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By Francisco-Yañez Sep 18, 2014 893 Words
Allison hernandez Yañez
Grupo 2 A0141117 3 September 2014
A) Why is Carbon important? What makes Carbon so unique?
1.-Because this element have four valence electrons
B) What are macromolecules? What is a monomer? What is a polymer? What is polymerization? 2.- A macromolecule is a very large molecule commonly created by polymerization of smaller subunits. In biochemistry, the term is applied to the three conventional biopolymers (nucleic acids, proteins, and carbohydrates),as well as non-polymeric molecules with large molecular mass such as lipids and macrocycles. The individual constituent molecules of polymeric macromolecules are called monomers (mono=single, meros=part C) Carbohydrates.  Structure, Function, Classification and Examples. A carbohydrate is an organic compound such as sugars, starches, celluloses and gums, that occurs in living tissues and food. It is important for nutrition since it can be broken down into energy by people or animals. Carbohydrates are divided into four groups:

Monosaccharides - These are simple carbohydrates, also called simple sugars, which are made of one sugar. They are broken down quickly by the body and are the building blocks for complex carbohydrates. Disaccharides - These are also simple carbohydrates that consist of two chemically-linked monosaccarides. They come in the form of lactose, maltose and sucrose. Oligosaccharides - These are complex carbohydrates that consist of three to ten sugars. They are rich in vitamins and minerals; and, because they are fiber-rich, they are slower to digest than a simple carbohydrate. Polysaccharides - These are also complex carbohydratges and are rich in vitamins, minerals and fiber; but, they have larger numbers of sugars than an oligosaccharide. Frucose

Lactose
Lactulose
Maltose
Maltulose
Sucrose
Galactose
D) Lipids: Structure, Function and Classification
any of a group of organic compounds consisting of the fats and other substances of similar properties: they are insoluble in water, soluble in fat solvents and alcohol, and greasy to the touch, and are important constituents of living cells Saturated

CH3(CH2)10CO2Hlauric acid45 ºC
CH3(CH2)12CO2Hmyristic acid55 ºC
CH3(CH2)14CO2Hpalmitic acid63 ºC
CH3(CH2)16CO2Hstearic acid69 ºC
CH3(CH2)18CO2Harachidic acid76 ºC
Unsaturated

CH3(CH2)5CH=CH(CH2)7CO2Hpalmitoleic acid0 ºC
CH3(CH2)7CH=CH(CH2)7CO2Holeic acid13 ºC
CH3(CH2)4CH=CHCH2CH=CH(CH2)7CO2Hlinoleic acid-5 ºC
CH3CH2CH=CHCH2CH=CHCH2CH=CH(CH2)7CO2Hlinolenic acid-11 ºC CH3(CH2)4(CH=CHCH2)4(CH2)2CO2Harachidonic acid-49 ºC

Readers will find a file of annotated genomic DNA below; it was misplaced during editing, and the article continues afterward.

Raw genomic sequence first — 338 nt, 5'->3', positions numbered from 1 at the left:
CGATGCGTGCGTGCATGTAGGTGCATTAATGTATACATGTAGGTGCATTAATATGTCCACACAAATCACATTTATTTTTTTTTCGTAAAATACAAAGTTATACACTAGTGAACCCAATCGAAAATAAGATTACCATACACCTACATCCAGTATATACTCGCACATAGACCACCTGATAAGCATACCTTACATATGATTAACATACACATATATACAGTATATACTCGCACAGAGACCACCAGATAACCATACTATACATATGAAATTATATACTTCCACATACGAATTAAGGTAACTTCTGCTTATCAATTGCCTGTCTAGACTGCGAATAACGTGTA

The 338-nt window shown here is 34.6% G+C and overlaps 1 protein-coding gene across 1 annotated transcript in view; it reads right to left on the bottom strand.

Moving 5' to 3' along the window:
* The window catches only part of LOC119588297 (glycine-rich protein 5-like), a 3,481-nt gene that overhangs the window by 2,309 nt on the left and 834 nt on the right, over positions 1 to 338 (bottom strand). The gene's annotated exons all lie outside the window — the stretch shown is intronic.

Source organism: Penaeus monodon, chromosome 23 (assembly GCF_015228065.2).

E) Nucleic Acids: Structure, Function and name the two types that are known. ucleic acids are polymeric macromolecules, or large biological molecules, essential for all known forms of life. Nucleic acids, which include DNA (deoxyribonucleic acid) and RNA (ribonucleic acid), are made from monomers known as nucleotides. Deoxyribonucleic acid[edit]

Main article: DNA
Deoxyribonucleic acid (DNA) is a nucleic acid containing the genetic instructions used in the development and functioning of all known living organisms (with the exception of RNA viruses). The DNA segments carrying this genetic information are called genes. Likewise, other DNA sequences have structural purposes, or are involved in regulating the use of this genetic information. Along with RNA and proteins, DNA is one of the three major macromolecules that are essential for all known forms of life. DNA consists of two long polymers of simple units called nucleotides, with backbones made of sugars and phosphate groups joined by ester bonds. These two strands run in opposite directions to each other and are, therefore, anti-parallel. Attached to each sugar is one of four types of molecules called nucleobases (informally, bases). It is the sequence of these four nucleobases along the backbone that encodes information. This information is read using the genetic code, which specifies the sequence of the amino acids within proteins. The code is read by copying stretches of DNA into the related nucleic acid RNA in a process called transcription. Within cells DNA is organized into long structures called chromosomes. During cell division these chromosomes are duplicated in the process of DNA replication, providing each cell its own complete set of chromosomes. Eukaryotic organisms (animals, plants, fungi, and protists) store most of their DNA inside the cell nucleus and some of their DNA in organelles, such as mitochondria or chloroplasts.[1] In contrast, prokaryotes (bacteria and archaea) store their DNA only in the cytoplasm. Within the chromosomes, chromatin proteins such as histones compact and organize DNA. These compact structures guide the interactions between DNA and other proteins, helping control which parts of the DNA are transcribed. Ribonucleic acid

Ribonucleic acid (RNA) functions in converting genetic information from genes into the amino acid sequences of proteins. The three universal types of RNA include transfer RNA (tRNA), messenger RNA (mRNA), and ribosomal RNA (rRNA). Messenger RNA acts to carry genetic sequence information between DNA and ribosomes, directing protein synthesis. Ribosomal RNA is a major component of the ribosome, and catalyzes peptide bond formation. Transfer RNA serves as the carrier molecule for amino acids to be used in protein synthesis, and is responsible for decoding the mRNA. In addition, many other classes of RNA are now known. F) Proteins:  Structure, Function

Protein: One of the three nutrients used as energy sources (calories) by the body. Proteins are essential components of the muscle, skin, and bones. Proteins and carbohydrates each provide 4 calories of energy per gram, whereas fats provide 9 calories per gram.

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